Bitcoin remains uncorrelated with global markets but it could be changing
Bitcoin’s correlation with other asset classes is a frequently discussed topic. Crypto enthusiasts have positioned Bitcoin as an asset that is uncorrelated against other assets, making it one of the best tools to provide portfolio diversification.
Historical numbers show that Bitcoin is indeed generally “uncorrelated” with global markets.
While it is important to outline that the correlation may not be statistically significant, a report published by Digital Asset Data illustrates that since mid-May 2019, Bitcoin has moved in line with gold and inversely with the S&P 500.
Digital Asset Data findings provide some evidence of a Bitcoin “starting to behave more like a store of value” as concluded Ryan Alfted, president of Digital Assets Data. While its market dynamics are evolving I believe that the diversification feature of Bitcoin and the long-term lack of correlation with other asset classes are more important than any short-term interpretation fueling the “safe-haven” narrative at this stage.
Bitcoin has a role to play in an investor’s portfolio
Bitcoin has a role to play out in an investor’s portfolio, it might be a potential macro hedge in economic stress conditions or another risky asset. But it remains premature to consider Bitcoin as a practical instrument for global investors to use in their asset allocation.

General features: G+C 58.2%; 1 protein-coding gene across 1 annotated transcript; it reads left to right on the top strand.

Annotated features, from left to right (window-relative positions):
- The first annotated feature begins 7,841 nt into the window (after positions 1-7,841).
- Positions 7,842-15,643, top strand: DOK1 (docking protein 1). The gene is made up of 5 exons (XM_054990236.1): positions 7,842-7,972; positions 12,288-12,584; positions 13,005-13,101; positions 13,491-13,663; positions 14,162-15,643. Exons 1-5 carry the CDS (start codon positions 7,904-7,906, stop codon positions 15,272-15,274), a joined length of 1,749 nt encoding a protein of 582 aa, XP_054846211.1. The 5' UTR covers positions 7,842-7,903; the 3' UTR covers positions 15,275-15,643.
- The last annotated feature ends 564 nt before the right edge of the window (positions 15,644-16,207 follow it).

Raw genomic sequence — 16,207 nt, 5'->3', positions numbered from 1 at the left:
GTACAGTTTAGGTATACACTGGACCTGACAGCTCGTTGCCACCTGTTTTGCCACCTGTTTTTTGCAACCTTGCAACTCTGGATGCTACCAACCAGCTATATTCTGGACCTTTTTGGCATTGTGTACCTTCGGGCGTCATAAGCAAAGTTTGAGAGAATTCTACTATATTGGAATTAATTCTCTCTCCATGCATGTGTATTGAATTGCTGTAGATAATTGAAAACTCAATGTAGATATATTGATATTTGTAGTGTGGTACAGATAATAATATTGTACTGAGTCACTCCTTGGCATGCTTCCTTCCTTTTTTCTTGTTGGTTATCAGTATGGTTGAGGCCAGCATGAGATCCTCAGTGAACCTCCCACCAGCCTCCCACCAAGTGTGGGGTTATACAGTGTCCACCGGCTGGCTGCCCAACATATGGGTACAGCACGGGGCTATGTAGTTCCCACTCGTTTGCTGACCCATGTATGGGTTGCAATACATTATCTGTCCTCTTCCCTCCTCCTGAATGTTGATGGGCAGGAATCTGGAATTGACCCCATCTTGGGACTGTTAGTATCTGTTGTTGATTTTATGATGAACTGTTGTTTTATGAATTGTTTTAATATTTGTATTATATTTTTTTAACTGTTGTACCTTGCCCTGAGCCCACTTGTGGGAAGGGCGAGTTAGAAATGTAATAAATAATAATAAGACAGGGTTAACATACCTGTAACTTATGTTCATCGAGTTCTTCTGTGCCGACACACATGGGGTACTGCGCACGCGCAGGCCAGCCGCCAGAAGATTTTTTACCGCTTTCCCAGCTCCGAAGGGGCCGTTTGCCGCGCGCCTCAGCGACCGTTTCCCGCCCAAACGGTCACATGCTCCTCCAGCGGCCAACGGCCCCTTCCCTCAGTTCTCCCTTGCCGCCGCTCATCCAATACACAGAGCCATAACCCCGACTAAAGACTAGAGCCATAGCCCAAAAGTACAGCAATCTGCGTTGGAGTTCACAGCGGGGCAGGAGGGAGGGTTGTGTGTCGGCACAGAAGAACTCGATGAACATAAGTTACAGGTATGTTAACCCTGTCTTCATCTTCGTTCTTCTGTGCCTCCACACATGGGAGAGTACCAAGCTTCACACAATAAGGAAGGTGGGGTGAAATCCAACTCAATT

It is undeniable that significant progress has been made to build the infrastructure around digital assets… but we are not there yet. While we are seeing an increased number of institutional investors looking at this new asset class (according to a recent Fidelity survey , 47% of institutions believe digital assets have a place in their investment portfolios), it is not as practical for such institutions to take active positions in real-time. While some institutional investors are using Bitcoin futures to have exposure into this nascent market, it generally is not easy to have access to digital assets. No prime brokerage solutions are available yet, no ETF product is easily tradable and most banks prevent simple transfer of assets between digital assets and traditional assets.
Connecting the digital assets world with traditional markets is underway with the development of institutional-like products such as Bakkt (an ICE company that recently received final approval from the CFTC and NYDFS to trade physically settled Bitcoin Futures and is planning to launch late September 2019) and ErisX (a TD Ameritrade backed project that plans to offer traders access to crypto spot contracts, as well as futures contracts). We expect this sooner rather than later and when it happens, I see Bitcoin becoming a quality investment.
Bitcoin is widely perceived as an unconventional financial instrument but ongoing experimentation with blockchain technology, by global corporations has gathered Bitcoin greater attention and legitimacy globally.
The political and financial woes that have been fueling an economic recession are growing. It creates an opportunity for us to question the status quo. One question remains. How big of a role could Bitcoin play in this shake-up?
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 Source: https://www.digitalassetsdata.com/ August 2019
 Source: https://www.fidelity.com/bin-public/060_www_fidelity_com/documents/press-release/institutional-investments-in-digital-assets-050219.pdf / May 2019 / sample size of 400 institutions.